Responses to equal-amplitude tone complexes, normalized to stapes motion, are shown in the two upper panels of Figure 1. Intensity was varied from 0 to 80 dB SPL per tone. Throughout this study, the display is restricted to response components that were significantly phase locked to the stimulus (p < 0.001, Rayleigh test; see “Materials and methods” section). The data in Figure 1A, B are similar to those of Versteegh and Van der Heijden (2012; Figs. 2C, D and 3C, D). The amplitude curves (Fig. 1A) showed a low-frequency tail, compressive growth with stimulus intensity around CF, and a high-frequency plateau. The associated phase curves (Fig. 1B) showed little variation at low frequencies, an accumulation of phase lag around CF, and a high-frequency plateau. With increasing stimulus intensity, phase curves became shallower.
The remainder of the figure (Fig. 1C–H) shows responses to tone complexes in which the intensity of a single tone (the suppressor) was varied, while the 39 other tones (the probes) were kept at 20 dB SPL. The curves having the lowest suppressor intensity (20 dB SPL) are identical to the 20-dB-SPL curves of the upper two panels. Note that even though the suppressor intensity can exceed the probe intensity by as much as 60 dB, the suppressor response components are not elevated owing to the normalization. The data shown in Figure 1C–H were obtained with three different suppressor frequencies f supp (indicated by the solid black circles). The effects of the below-CF suppressor on amplitude (Fig. 1C) and phase (Fig. 1D) were similar to the effects of jointly raising the intensities of all tones (Fig. 1A, B). The difference in spacing of the amplitude curves, however, indicates a higher suppression threshold (i.e., the suppressor intensity needed to reduce the response amplitudes) and a steeper growth of suppression for the below-CF suppressor. These aspects will be analyzed later on. The data obtained with a near-CF suppressor (Fig. 1E, F) were even more similar to the equal-amplitude data (Fig. 1A, B). In contrast, the above-CF suppressor (Fig. 1G, H) produced a different pattern: probes below CF were hardly affected and phase changes were much smaller.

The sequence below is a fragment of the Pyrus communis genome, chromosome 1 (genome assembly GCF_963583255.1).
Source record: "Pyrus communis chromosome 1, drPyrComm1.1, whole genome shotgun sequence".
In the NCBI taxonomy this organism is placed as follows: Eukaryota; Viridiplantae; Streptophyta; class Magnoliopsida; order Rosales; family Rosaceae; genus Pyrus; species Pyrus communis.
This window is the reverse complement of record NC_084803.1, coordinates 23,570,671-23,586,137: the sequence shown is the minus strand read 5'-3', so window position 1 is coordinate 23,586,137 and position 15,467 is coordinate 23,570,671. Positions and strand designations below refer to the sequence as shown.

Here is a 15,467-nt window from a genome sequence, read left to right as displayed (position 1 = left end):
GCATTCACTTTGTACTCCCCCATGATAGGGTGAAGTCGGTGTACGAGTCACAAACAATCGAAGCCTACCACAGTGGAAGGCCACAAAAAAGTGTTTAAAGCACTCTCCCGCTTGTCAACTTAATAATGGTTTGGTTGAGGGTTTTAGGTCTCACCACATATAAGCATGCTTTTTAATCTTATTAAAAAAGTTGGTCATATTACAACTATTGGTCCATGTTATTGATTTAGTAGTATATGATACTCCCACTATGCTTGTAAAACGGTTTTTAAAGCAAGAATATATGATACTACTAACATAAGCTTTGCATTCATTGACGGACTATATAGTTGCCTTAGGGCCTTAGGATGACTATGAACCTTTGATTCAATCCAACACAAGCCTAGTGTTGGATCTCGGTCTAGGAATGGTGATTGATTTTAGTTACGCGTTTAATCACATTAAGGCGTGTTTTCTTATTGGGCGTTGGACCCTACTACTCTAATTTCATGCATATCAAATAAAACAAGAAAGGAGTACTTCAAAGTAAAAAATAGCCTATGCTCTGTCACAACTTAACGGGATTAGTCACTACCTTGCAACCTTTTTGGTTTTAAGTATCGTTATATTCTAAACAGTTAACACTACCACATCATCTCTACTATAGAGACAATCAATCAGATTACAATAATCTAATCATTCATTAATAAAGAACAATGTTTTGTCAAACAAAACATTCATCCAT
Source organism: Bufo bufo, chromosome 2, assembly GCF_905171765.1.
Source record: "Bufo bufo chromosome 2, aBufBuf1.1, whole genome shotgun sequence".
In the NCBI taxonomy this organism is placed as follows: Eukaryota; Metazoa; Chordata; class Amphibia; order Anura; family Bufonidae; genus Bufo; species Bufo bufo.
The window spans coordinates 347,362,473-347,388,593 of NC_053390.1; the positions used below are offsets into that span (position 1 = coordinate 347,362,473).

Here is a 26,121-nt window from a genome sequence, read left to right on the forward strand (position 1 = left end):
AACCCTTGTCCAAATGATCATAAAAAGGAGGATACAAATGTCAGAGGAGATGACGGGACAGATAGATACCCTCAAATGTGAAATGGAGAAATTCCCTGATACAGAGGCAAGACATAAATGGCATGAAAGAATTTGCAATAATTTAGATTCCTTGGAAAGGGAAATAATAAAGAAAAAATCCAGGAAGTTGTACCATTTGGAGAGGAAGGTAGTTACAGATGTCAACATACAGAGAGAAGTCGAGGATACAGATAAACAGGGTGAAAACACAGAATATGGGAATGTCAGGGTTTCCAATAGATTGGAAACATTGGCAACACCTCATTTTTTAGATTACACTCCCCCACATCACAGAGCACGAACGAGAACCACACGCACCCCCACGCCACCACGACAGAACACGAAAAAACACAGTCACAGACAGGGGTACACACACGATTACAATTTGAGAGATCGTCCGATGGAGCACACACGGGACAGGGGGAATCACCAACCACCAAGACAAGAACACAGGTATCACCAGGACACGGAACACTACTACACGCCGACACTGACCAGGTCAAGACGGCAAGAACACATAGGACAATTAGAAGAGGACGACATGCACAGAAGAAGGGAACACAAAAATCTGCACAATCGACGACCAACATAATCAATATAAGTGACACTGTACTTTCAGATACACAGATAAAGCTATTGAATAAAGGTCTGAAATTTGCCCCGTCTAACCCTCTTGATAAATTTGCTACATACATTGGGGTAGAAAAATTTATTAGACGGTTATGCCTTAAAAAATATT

In order to make a quantitative comparison between the different suppressor types, we used the 20 dB-SPL equal-amplitude data as a reference and evaluated probe amplitude and phase effects with respect to this reference (Fig. 2). This display mode focuses on the nonlinear aspects of the BM recordings (Versteegh and Van der Heijden 2012)—a linear cochlea would produce horizontal lines in each of the panels. The use of a low-intensity reference facilitates the comparison between compression and suppression (Cooper 1996).
The 0- and 10-dB-SPL curves in Figure 2A show positive values near CF, reflecting a larger sensitivity than the 20-dB-SPL baseline. The growth of the response was compressive from the lowest intensities tested (Fig. 1A), so the 20-dB-SPL reference condition is likely to reflect a certain degree of baseline suppression among its components. The use of a still lower-intensity reference condition would have reduced this baseline suppression, but would also have restricted the range of measurable probe responses to a narrow band around CF. Our choice of a 20-dB reference was a compromise between minimizing baseline suppression and widening the range of probe frequencies. The price for the compromise is the underestimation of the “true” amplitude effects by 0–6 dB and of the phase effects by 0–0.1 cycle, depending on probe frequency.